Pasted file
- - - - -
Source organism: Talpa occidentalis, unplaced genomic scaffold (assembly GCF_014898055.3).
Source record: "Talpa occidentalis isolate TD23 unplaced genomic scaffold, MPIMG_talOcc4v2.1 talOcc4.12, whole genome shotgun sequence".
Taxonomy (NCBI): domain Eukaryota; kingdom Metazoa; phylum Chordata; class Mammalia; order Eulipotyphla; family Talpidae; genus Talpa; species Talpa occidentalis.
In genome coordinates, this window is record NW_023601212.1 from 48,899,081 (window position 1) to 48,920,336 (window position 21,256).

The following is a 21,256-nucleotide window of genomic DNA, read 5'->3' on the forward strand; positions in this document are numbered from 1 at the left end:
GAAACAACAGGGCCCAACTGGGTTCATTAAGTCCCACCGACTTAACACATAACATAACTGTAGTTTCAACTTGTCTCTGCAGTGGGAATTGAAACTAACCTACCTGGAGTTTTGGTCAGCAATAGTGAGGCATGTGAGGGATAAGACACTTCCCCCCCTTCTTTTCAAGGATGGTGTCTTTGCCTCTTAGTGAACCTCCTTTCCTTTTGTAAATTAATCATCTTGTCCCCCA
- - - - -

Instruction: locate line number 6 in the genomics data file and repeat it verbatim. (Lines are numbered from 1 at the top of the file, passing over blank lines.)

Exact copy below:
GAAACAACAGGGCCCAACTGGGTTCATTAAGTCCCACCGACTTAACACATAACATAACTGTAGTTTCAACTTGTCTCTGCAGTGGGAATTGAAACTAACCTACCTGGAGTTTTGGTCAGCAATAGTGAGGCATGTGAGGGATAAGACACTTCCCCCCCTTCTTTTCAAGGATGGTGTCTTTGCCTCTTAGTGAACCTCCTTTCCTTTTGTAAATTAATCATCTTGTCCCCCA